Be a Climate Bird Dog!

WANTED: Climate patriots to bird-dog presidential candidates.

We’re assembling a squad of supporters to persistently “bird-dog” presidential candidates about Bold Iowa’s agenda. Voters have a right to know if candidates will:

German Wirehaired Pointer (Bold Iowan) with Ringneck Pheasant (Presidential Candidate). Ok, that’s going too far. (Photo: Steve Oehlenschlager)

— Support the Green New Deal and transition to a renewable-energy economy by 2030;

— Oppose the expansion of oil pipelines, fracking, and other destructive fossil-fuel projects;

— Stand with Indigenous communities to defend their sovereignty, land, and water; and

— Stop the abuse of eminent domain for private fossil-fuel companies.

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Bernie Sanders

I’ve bird-dogged presidential candidates since 1987. It works! Back then, a coalition of Iowa peace groups convinced five of six Democratic candidates to support a nuclear test ban and oppose the dangerous Trident missile system.

More recently, we witnessed the power of bird-dogging in the 2016 presidential election. In November of 2014, Charles Goldman and I asked Bernie Sanders where he stood on the Dakota Access Pipeline. Sanders hadn’t made up his mind. Over the next year, anti-DAPL Iowans bird-dogged him relentlessly. Not only did Sanders eventually come out against DAPL, he ran ads leading up to the Iowa Caucuses touting his opposition.

Trump supporters eye us as we plan a “Rosie the Riveter” action during our work with The Climate Mobilization in 2015. From left: Peter Clay, George McCloskey, Kristy Medo, Miriam Kashia, and Ed Fallon. (Not pictured: Barb¬†Schlachter. Photo: Shari Hrdina)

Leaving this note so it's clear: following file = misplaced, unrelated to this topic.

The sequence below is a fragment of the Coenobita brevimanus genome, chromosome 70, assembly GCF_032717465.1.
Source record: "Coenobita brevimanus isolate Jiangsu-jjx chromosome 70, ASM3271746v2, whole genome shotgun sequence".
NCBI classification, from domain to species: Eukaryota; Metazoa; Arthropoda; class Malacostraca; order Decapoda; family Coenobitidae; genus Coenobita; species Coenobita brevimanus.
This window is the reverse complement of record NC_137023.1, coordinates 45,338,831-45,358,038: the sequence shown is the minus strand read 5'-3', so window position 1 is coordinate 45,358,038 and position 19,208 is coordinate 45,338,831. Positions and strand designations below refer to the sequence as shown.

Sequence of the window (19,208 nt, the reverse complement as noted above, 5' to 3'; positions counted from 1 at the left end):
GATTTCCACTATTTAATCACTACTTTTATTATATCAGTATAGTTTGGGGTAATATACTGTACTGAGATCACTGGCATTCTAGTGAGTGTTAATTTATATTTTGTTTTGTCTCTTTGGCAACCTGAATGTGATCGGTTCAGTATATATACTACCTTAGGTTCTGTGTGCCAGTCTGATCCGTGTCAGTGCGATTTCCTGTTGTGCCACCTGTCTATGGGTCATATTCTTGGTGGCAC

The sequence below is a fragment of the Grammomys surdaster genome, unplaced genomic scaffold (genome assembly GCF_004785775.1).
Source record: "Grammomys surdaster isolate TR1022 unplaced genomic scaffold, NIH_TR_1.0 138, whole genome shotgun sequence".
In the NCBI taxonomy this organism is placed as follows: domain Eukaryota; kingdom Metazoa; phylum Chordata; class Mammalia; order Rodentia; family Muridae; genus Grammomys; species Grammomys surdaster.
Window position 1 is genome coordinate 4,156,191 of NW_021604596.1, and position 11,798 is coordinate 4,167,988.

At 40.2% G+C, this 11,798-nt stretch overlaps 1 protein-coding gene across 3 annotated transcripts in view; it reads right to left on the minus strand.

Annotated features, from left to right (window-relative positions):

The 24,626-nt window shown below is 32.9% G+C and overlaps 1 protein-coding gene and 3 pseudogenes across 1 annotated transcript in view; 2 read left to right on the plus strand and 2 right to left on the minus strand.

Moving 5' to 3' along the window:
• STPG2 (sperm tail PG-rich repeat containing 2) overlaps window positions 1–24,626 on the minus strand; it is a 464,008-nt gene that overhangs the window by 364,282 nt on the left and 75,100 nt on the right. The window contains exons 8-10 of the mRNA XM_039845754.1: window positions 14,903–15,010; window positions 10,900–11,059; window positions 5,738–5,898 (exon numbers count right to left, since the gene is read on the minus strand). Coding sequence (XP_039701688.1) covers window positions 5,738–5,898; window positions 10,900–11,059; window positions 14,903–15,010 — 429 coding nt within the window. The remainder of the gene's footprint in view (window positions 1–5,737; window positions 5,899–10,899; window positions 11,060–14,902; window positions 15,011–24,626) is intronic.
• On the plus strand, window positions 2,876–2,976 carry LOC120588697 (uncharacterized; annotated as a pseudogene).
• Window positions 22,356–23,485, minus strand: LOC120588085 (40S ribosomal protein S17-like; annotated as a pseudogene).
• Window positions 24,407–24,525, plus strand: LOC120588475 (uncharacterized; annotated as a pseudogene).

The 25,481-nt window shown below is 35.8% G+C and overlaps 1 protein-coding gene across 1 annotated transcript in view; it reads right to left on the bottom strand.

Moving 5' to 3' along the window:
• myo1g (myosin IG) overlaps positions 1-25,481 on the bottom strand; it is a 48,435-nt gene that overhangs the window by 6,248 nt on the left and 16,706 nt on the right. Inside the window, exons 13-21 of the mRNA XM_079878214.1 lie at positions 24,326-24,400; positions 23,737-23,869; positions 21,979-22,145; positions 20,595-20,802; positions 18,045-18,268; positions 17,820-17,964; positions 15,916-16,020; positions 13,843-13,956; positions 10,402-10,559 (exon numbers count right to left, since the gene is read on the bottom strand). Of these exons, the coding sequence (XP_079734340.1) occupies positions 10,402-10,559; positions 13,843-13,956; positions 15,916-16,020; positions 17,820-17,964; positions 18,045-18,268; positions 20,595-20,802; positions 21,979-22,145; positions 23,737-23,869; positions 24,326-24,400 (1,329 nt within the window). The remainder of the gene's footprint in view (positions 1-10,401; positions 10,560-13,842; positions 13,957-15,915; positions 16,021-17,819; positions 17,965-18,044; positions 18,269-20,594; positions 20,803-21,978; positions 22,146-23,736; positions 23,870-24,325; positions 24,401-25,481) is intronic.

Whether a candidate is a Democrat or a Republican, bird-dogging is effective. In 2015 at the State Fair, Shari Hrdina filmed my conversation with Mike Huckabee about DAPL and eminent domain. We had similar conversations with Rand Paul and Chris Christy and landed some excellent coverage.

Our most memorable bird-dogging experience in 2015 was when five of us got tossed from a Trump rally in Waterloo after challenging then-candidate Trump to promise to fight climate change.

The 2020 campaign is noteworthy because of the sheer volume of Democratic candidates running or likely to run for president. Iowans who understand the urgency of the climate crisis not only have an opportunity but an obligation to plug into the Caucuses and make our voices heard. There is probably no other forum where our bang-for-the-buck is greater.

So, tell me you’re ready to be a Climate Bird Dog. Tell me you’re ready to work with Bold Iowa supporters and our partners in other organizations to make sure every candidate for president hears from us at every stop they make. We’re offering workshop calls, too, so folks get up to speed on bird-dog style and content.

Polls show that Bold Iowa’s agenda resonates with a clear majority of Iowans. Let’s make sure the presidential candidates know that, too.

Ed Fallon, director, Bold Iowa